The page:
My wife and kids are my motivation to continue to move forward in a positive and healthy manner. Even in prison I want to be a positive role model and have a positive impact in their lives. I don’t want them to follow in my footsteps.
Incarcerated: 13 years
Interview by Edwin our inside Spanish Director
Who are you?
A man who has come a long way from where I started. I want to continue to head on the right path. I feel that it is never too late to continue learning and growing.
How old were you when you came to prison?
I was 19. Now I am 32.
Can you tell us about your journey inside prison?
I started off at a level four prison at a young age. It was the worst, with violence, gangs, politics and the Correctional Officers were mostly racists, others were abusive. It made me feel like prison was a war zone. I didn’t know that I had a choice on how I could act.
Why is that?
At such a young age I felt that I needed to prove myself to my older homies in the gang. At the time, that was what I believed in. I used it as a survival tool, in such a hostile environment.
What was your belief system?
Being part of the Southerners gang, I held up to their code of conduct. Even if it meant to put myself or others in harm ways to benefit the gang I was willing to do so.
How do you deal with this now?
By focusing my time and energy on positive and healthy things. This has helped me to adopt new belief systems by being around positive people. Now I understand why I felt the need to prove myself to everybody else as to how hard core of a gangster I was. I had low self-esteem, the need to be accepted by the negative peers around me. This made me feel some type of love from those around me.
How is San Quentin different in comparison to other prisons that you have been to?
The atmosphere and the culture here is based on how the majority of people are on the same page working towards rehabilitation. To better themselves in general. The places I’ve been through, people laugh at you, for attending groups or trying to do the right thing. Here they encourage you to take positive steps towards rehabilitation.
What motivates you to wake up in the mornings?
A few things actually. Really my kids and my wife. I feel like just trying to be the best version of myself for my kids and wife. Even though I am in prison I want to be a positive role model and have a positive impact in their lives. So that they won’t follow the same footsteps that I did along with the majority of people here.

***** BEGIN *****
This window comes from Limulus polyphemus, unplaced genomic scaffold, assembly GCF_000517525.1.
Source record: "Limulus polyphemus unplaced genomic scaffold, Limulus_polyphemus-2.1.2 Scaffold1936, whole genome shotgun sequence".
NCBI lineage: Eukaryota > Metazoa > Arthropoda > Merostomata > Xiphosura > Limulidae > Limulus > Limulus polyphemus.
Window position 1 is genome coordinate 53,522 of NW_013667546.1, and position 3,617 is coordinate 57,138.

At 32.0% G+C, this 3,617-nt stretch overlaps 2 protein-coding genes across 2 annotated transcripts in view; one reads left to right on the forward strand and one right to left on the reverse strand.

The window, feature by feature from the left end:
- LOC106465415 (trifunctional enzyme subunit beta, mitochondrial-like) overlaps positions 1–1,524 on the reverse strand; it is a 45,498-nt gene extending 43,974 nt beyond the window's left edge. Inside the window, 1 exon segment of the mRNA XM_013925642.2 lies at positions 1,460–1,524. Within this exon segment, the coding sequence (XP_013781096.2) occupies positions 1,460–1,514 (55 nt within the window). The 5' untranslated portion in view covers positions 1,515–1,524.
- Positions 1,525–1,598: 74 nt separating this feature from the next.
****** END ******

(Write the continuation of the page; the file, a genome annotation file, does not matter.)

How difficult has it been for you to adapt to prison life after 13 years of being incarcerated?
At first I never thought about it, maybe because I was afraid of facing the reality of how much time I have to do. I was sentenced to 25 with no life. Plus, as a result of my criminal past, later I was given an additional four year sentence. So I used to focus on negative things, and drown myself in drugs; blocking out my reality. Now that time has passed, I find myself trying to heal from my childhood traumas, for all the gang culture mentality. Which is what got me here in the first place. Unfortunately, I have to grow up here in the prison system. Now I can tell you that I feel like I have figured it out how I need to do the remainder of my time. I make sure to dig into my arsenal of coping mechanisms or tools for success; in order to be able to thrive in a positive and healthy manner.
How has the mental health program been helping you to deal with your stress, anxiety, and other issues?
Well I recently just went through a righteous mental breakdown. To the point where I didn’t care about anything.
I just came off two crisis bed, after my suicide observation for 24 days back to back in 30 days. Along the way I met some good psychiatrists, clinicians and even other prisoners. That really helped me get back on my feet.
What will you tell someone going through mental health issues or are on the verge of giving up?
From personal experiences, don’t be scared or too prideful to ask for help. You don’t have to take medications in order to receive help. Also, know yourself and your signs as far as doing things out of the ordinary that can lead to either harming yourself or others. Don’t give up. You have to find the positive in a negative situation. To me my wife and kids are my motivation to continue to move forward in a positive and healthy manner.
You are about to be transferred out of San Quentin. What are you taking from this experience of being in this prison?
When I get to my next prison I will surround myself with positive people only. To me rehabilitation through sports is a real thing. Most importantly to follow the rules and stay out of trouble so that I can go home to my wife and kids.